Corporate | Portage

3000 Boeck Road
PO Box 640
Portage, Wisconsin 53901-0640

Phone: (608) 745-1400
Fax: (608) 742-8809

Manufacturing | Brownsville

1900 Billy Mitchell Blvd.
Building C
Brownsville, TX 78521

Phone: (956) 504-6102

Sales | Libertyville

700 E. Park Ave.
Suite 103
Libertyville, IL 60048

Phone: (847) 247-1959
Fax: (608) 742-8809


Many plastic products carry a symbol to indicate what type of plastic the packaging is made from. This symbol does not mean the packaging is made from recycled plastic nor does it mean the plastic is recyclable. It only indicates the type of plastic resin used, to help in the sorting of items to be recycled.








PET or PETE (Polyethylene terephthalate) Picked up by most curbside recycling programs, plastic #1 is usually clear and used to make soda and water bottles.  It’s found mostly in soda bottles, water bottles, beer bottles, salad dressing containers, mouthwash bottles, and peanut butter containers.  Plastic #1 is recycled into tote bags, furniture, carpet, paneling, fiber, and polar fleece.

HDPE (High Density Polyethylene) Plastic #2 is typically opaque and picked up by most curbside recycling programs.  It’s found mostly in milk jugs, household cleaner containers, juice bottles, shampoo bottles, cereal box liners, detergent bottles, motor oil bottles, yogurt tubs, and butter tubs, detergent bottles, juice bottles, butter tubs, and toiletries bottles are made of this.  It is usually opaque. This plastic is considered safe and has low risk of leaching.  Plastic #2 is recycled into pens, recycling containers, picnic tables, lumber, benches, fencing, and detergent bottles, to name a few.

V or PVC (Polyvinyl Chloride) Plastic #3 is used to make food wrap, plumbing pipes, and detergent bottles, and is seldom accepted by curbside recycling programs.  It’s found in shampoo bottles, clear food packaging, cooking oil bottles, medical equipment, piping, and windows.  This plastic is recycled into   paneling, flooring, speed bumps, decks, and roadway gutters.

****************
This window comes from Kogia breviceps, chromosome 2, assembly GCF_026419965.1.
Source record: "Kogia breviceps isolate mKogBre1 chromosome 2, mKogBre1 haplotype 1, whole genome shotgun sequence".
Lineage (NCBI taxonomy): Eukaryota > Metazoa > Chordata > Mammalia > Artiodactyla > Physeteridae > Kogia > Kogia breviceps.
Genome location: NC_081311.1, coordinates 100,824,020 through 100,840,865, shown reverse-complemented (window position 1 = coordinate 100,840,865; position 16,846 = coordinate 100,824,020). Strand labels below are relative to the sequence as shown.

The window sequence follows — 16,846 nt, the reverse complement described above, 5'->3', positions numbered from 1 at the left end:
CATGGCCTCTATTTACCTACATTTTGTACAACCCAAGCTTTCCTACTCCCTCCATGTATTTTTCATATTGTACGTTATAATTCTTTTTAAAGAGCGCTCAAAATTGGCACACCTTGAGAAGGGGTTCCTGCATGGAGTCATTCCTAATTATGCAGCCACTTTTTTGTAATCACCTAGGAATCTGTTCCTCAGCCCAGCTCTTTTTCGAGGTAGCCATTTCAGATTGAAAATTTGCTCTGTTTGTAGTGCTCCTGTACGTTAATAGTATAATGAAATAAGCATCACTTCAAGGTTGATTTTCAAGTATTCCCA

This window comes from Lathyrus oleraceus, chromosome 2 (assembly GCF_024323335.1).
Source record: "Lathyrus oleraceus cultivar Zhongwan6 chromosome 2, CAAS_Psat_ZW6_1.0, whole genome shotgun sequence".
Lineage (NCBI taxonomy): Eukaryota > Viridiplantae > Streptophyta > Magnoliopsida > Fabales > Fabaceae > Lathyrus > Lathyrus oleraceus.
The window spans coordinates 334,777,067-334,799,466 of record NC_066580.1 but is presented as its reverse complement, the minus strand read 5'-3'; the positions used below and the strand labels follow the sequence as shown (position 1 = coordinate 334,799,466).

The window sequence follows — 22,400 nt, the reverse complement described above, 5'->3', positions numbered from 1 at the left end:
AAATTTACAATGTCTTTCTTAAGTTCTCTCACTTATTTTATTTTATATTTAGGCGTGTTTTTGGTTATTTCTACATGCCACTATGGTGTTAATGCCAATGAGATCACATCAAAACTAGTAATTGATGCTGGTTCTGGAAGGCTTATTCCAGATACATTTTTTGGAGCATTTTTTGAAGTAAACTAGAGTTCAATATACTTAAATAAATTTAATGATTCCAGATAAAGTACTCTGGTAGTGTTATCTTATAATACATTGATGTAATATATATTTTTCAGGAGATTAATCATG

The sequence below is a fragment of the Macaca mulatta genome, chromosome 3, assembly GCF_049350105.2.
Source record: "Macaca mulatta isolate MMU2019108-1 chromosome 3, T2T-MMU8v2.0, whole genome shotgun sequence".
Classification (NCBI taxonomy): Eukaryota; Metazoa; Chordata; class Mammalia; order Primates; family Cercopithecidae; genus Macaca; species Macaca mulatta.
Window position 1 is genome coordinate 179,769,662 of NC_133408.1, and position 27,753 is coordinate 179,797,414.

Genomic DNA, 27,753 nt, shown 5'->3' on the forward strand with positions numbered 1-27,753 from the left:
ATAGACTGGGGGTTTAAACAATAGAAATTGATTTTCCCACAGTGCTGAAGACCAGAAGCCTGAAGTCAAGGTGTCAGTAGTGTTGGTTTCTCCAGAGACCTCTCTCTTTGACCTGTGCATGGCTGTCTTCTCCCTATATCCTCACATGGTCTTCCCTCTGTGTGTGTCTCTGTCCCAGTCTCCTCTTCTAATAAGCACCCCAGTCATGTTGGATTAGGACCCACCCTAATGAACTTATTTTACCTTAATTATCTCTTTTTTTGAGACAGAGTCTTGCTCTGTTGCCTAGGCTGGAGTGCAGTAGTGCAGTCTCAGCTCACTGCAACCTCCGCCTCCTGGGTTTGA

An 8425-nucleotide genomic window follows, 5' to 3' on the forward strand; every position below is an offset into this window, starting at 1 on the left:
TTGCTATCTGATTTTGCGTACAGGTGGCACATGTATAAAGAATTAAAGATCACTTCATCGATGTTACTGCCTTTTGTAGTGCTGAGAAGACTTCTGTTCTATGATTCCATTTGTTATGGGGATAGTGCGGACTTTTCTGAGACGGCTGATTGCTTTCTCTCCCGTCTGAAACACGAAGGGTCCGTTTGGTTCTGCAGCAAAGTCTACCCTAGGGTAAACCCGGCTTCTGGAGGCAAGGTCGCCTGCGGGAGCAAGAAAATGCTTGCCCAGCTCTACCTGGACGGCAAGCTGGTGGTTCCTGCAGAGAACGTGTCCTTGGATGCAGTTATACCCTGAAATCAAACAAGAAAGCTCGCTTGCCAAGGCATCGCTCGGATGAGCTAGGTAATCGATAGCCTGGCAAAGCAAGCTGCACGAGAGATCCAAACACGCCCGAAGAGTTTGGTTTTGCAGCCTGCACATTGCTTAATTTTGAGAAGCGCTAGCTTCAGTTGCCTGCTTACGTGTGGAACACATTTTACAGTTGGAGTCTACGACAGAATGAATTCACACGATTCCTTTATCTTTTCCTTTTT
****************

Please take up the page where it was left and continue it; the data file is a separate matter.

LDPE (Low Density Polyethylene) Low density polyethylene is most found in squeezable bottles, shopping bags, clothing, carpet, frozen food, bread bags, and some food wraps. Curbside recycling programs haven’t been known to pick up this plastic, but more are starting to accept it.  Plastic #4 rests among the recycling symbols considered to be safe.  This plastic is recycled into compost bins, paneling, trash can liners and cans, floor tiles, and shipping envelopes.

PP (Polypropylene) Increasingly becoming accepted by curbside recycle programs, plastic #5 is also one of the safer plastics to look for.  It is typically found in yogurt containers, ketchup bottles, syrup bottles, and medicine bottles.  Polypropylene is recycled into brooms, auto battery cases, bins, pallets, signal lights, ice scrapers, and bicycle racks.

PS (Polystyrene) Polystyrene is Styrofoam, which is notorious for being difficult to recycle. Most recycling programs won’t accept it.  Plastic #6 is found in compact disc cases, egg cartons, meat trays, and disposable plates and cups.  It is recycled into egg cartons, vents, foam packing, and insulation.

Other (All other plastic resins or a mixture of resins) All of the plastic resins that don’t fit into the other categories are placed in the number 7 category.  Plastic #7 is found in sunglasses, iPod cases, computer cases, nylon, 3- and 5-gallon water bottles, and bullet-proof materials.  It is recycled into plastic lumber and other custom-made products.

 Source:  Nation of Change, October 23, 2014